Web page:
Hips, Shoulders, and Veils, Oh My!

There’s something very exciting about committing to take a belly dance class. And last Monday, evening I did just that: I took not one, but TWO of Hip Expressions owner/director Johanna Zenobia’s most popular classes in a row: Drills and Combos and Beginner Belly Dance. For a middle-aged working mother of two like me, it felt thrilling, indulgent, and a bit scary to show up, but in the span of even just the first few minutes of class, I was liberated. Allow me to share my two hour journey from nervous to exuberant, from awkward to sensual, from self-conscious to self-celebratory.

A quick sidenote for context: I was a trained modern and jazz dancer in my teens and twenties, with a healthy dose of tap and Polynesian training along the way, but those days were long ago. Thirty decades of yoga maintained a good amount of flexibility over the years, but belly dancing is completely new to me. Attending class as a newbie to this form but with some dance experience made me keenly aware that Johanna’s compassionate and empowering teaching style is not the norm. Despite the name “Drills and Combos” and the fact that she is a master at her craft, she is no drill sergeant. To wit:

I entered the space and was immediately taken with it. Hip Expressions has two studios; the main home studio is located on Tyrone Boulevard. On Monday nights, she teaches at a satellite location called the Centre in St. Pete Beach, a place that feels like a hangout from the first visit. The dance room is light and inviting; the buried dancer in me yearned to start moving right away. As if she could sense this yearning, Johanna started the Drills class by immediately putting on some playful music and inviting us to start moving freely around the room. “Not just in a circle!” she offered “Play! Can you change directions? Go backwards? Go right when you want to go left!” Within just a few minutes, my whole being was a moving body of gratitude. How wonderful it felt just to move without fear, without constriction or intimidation, to be invited to play! I looked around. It seemed that the other women in the class were equally enlivened. We were a diverse bunch of young and old, smaller and larger, in person and online. Our diversity only enhanced the feeling of belonging. As if the opening dance were a friendship spell, we also became bonded through our shared release through simple free movement.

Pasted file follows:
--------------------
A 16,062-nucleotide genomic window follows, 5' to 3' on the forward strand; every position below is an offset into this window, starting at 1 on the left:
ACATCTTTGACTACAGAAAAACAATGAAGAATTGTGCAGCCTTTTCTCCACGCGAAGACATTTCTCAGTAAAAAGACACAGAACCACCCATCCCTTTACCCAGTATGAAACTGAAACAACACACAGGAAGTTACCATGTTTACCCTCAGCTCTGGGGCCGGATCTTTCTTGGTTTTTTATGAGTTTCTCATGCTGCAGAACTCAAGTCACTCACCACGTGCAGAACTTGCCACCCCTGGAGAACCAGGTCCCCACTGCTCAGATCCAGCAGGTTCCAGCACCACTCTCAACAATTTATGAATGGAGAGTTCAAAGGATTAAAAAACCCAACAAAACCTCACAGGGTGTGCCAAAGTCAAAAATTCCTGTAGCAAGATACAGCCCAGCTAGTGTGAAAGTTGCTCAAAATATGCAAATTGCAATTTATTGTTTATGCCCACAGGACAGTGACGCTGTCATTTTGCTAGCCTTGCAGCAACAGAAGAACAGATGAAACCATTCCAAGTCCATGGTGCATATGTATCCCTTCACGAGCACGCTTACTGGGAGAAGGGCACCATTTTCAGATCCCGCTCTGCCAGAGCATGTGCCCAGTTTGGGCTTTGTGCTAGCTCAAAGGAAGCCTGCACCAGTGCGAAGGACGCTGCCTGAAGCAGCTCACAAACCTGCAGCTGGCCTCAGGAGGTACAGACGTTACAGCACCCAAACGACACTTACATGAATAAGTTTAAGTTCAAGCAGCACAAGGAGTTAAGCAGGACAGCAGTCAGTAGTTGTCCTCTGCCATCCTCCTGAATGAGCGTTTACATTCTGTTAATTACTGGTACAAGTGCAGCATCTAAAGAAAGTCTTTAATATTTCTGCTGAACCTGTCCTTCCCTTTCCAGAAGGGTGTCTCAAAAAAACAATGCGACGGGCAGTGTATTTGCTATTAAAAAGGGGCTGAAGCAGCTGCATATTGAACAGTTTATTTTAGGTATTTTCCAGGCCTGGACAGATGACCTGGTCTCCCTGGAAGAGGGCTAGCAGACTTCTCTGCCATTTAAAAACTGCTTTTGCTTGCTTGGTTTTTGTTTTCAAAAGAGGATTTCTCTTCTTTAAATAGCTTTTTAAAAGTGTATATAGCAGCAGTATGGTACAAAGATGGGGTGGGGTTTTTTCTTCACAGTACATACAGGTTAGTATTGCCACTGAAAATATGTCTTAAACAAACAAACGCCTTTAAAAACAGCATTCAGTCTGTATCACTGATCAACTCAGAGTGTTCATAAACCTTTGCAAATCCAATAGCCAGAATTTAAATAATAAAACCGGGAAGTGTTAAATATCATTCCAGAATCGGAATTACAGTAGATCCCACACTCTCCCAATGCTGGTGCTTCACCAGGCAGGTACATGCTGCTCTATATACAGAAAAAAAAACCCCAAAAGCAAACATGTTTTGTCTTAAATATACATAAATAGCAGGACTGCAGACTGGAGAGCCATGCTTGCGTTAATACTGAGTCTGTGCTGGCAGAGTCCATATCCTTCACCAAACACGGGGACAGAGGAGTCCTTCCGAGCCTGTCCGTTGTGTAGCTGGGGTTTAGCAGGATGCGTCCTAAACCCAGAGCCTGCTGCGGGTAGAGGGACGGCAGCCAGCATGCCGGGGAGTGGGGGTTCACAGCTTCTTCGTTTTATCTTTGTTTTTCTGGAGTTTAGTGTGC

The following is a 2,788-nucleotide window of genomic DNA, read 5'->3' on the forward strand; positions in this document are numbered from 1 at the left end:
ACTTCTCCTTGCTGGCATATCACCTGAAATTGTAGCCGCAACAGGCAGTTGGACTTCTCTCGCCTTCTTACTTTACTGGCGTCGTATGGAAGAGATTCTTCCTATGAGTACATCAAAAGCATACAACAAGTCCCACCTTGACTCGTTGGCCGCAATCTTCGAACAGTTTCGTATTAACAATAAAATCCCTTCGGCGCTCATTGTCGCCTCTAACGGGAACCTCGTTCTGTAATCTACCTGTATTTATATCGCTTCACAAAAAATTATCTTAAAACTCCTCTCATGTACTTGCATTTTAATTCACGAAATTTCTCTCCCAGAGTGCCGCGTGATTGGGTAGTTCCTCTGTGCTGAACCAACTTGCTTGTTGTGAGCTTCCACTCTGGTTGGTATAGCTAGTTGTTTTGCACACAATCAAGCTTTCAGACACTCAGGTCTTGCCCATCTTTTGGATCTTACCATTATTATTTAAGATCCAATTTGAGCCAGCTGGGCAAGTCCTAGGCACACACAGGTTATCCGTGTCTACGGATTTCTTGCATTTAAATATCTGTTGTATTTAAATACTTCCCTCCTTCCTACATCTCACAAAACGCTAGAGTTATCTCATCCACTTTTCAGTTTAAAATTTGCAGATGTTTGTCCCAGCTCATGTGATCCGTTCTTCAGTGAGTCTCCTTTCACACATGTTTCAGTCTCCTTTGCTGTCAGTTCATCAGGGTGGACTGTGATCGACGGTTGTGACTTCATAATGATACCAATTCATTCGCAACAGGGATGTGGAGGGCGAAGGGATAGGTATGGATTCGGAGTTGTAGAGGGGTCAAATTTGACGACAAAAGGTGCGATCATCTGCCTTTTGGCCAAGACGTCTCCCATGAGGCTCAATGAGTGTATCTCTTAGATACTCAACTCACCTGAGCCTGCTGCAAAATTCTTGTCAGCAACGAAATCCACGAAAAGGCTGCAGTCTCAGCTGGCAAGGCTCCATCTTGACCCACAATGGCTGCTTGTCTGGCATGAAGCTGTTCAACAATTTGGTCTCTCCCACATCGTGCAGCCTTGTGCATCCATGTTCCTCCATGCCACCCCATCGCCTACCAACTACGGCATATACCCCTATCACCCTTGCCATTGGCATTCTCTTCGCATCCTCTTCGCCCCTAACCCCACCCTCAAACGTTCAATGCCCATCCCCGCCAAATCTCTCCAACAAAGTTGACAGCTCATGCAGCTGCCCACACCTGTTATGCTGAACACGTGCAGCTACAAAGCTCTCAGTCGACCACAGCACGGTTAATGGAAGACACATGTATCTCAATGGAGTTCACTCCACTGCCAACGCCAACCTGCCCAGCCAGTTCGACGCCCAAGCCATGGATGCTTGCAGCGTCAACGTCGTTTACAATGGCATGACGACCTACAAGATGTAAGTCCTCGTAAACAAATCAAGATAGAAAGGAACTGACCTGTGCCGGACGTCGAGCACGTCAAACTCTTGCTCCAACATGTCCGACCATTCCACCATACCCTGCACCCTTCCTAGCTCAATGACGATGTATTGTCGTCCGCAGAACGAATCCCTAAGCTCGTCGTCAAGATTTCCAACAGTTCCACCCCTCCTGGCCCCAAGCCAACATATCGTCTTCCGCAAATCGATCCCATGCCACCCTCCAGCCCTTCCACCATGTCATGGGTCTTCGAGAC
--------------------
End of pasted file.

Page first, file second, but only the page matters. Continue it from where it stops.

Johanna then asked us what our interests were for today’s class…what would we like to learn? Well now, there was a twist. There was no command given, but rather another invitation that made me feel empowered as a student—no—a dancer! I found myself wanting to learn how belly dancers move different parts of their bodies separately. “Isolation!” she affirmed. “Yes, we can work on that today.” Others shared their interests: releves, hand movements, simple routine work, rhythm and tempo.

We began facing the mirror in “home position,” which to an onlooker looks like we are simply standing up elegantly. To the dancer however, a lot is involved: second toe facing forward, knees pliant, arms gracefully curved, chest lifted slightly. From there, she taught us how to move our hips, our legs, our arms, and do a belly dance style releve “while holding a hundred dollar bill between your legs.” She coached us on which muscles to engage, which to release, when to move big and…the most cathartic lesson of all..when to move very, very subtly, showing how the tiniest of movements can have the most dramatic impact . All my big modern dance moves went out the window as I learned the power of small, sensual moves and their placement in time, rhythm, and space. Mind Blown. By the end of the very quick hour, I had the basic gist of the form and was able to do a small routine with confidence. I felt like a dancer again. No more label needed of modern, jazz, belly, mom, middle-aged, etc. We are simply all dancing, after all! In the space of one hourlong class rather unceremoniously labeled “Drills and Forms,” Johanna invited us to explore aliveness through movement and music and form, and the result was liberating. And there was still another class to go.

She began the next class by offering each of us a large, luxurious, gossamer-thin veil to take and twirl and prance around the space with evocative Middle Eastern music stoking our possibilities. Now that my body was in full movement mode, I swirled like a whirling dervish. It felt wonderful, sexy, and fun. From there, she welcomed us to explore various ways to move our hips and arms to different rhythm patterns, and I even had the chance to practice some of the isolation techniques learned in the first class. As before, my fellow students were a diverse bunch, immediately connected by our shared journey through the hour.

By the end of both classes I felt voluptuous and alive, and despite my humble recognition that my shoulders went up and down when they were supposed to shake from side to side, Johanna’s teaching was a confidence-building experience that I quickly realized had nothing to do with mastering rote belly dancing techniques. As an art form, there is no doubt that belly dancing is a powerful celebration of for both women and men. Johanna teaches in this way, and as such she demonstrates that a dance class can be an experience of transformation and self-awareness, available to all.

I went home feeling like the sum of all of the parts: Hips, shoulders, veils, feet, releves, arms, isolations, rhythm, body awareness, and more. Wow, I actually learned a lot! But most of all, and most importantly, I learned to love to dance again.